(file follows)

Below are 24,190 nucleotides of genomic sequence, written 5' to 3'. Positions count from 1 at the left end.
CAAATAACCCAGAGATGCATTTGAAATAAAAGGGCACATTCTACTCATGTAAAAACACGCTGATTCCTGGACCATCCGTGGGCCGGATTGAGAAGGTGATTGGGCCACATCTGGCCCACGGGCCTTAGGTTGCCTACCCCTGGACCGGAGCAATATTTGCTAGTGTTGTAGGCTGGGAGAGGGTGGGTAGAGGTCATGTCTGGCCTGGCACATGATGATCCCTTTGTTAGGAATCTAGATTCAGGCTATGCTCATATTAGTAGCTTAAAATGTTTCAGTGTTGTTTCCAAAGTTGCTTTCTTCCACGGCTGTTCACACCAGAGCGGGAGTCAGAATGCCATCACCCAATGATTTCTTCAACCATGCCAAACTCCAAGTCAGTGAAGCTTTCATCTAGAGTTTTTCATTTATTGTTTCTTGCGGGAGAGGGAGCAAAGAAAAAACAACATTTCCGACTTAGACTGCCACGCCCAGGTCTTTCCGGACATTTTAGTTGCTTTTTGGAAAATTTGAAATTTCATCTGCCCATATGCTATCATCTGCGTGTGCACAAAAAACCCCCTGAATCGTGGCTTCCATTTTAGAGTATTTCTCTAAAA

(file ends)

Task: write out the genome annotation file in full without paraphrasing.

Below are 24,190 nucleotides of genomic sequence, written 5' to 3'. Positions count from 1 at the left end.
CAAATAACCCAGAGATGCATTTGAAATAAAAGGGCACATTCTACTCATGTAAAAACACGCTGATTCCTGGACCATCCGTGGGCCGGATTGAGAAGGTGATTGGGCCACATCTGGCCCACGGGCCTTAGGTTGCCTACCCCTGGACCGGAGCAATATTTGCTAGTGTTGTAGGCTGGGAGAGGGTGGGTAGAGGTCATGTCTGGCCTGGCACATGATGATCCCTTTGTTAGGAATCTAGATTCAGGCTATGCTCATATTAGTAGCTTAAAATGTTTCAGTGTTGTTTCCAAAGTTGCTTTCTTCCACGGCTGTTCACACCAGAGCGGGAGTCAGAATGCCATCACCCAATGATTTCTTCAACCATGCCAAACTCCAAGTCAGTGAAGCTTTCATCTAGAGTTTTTCATTTATTGTTTCTTGCGGGAGAGGGAGCAAAGAAAAAACAACATTTCCGACTTAGACTGCCACGCCCAGGTCTTTCCGGACATTTTAGTTGCTTTTTGGAAAATTTGAAATTTCATCTGCCCATATGCTATCATCTGCGTGTGCACAAAAAACCCCCTGAATCGTGGCTTCCATTTTAGAGTATTTCTCTAAAA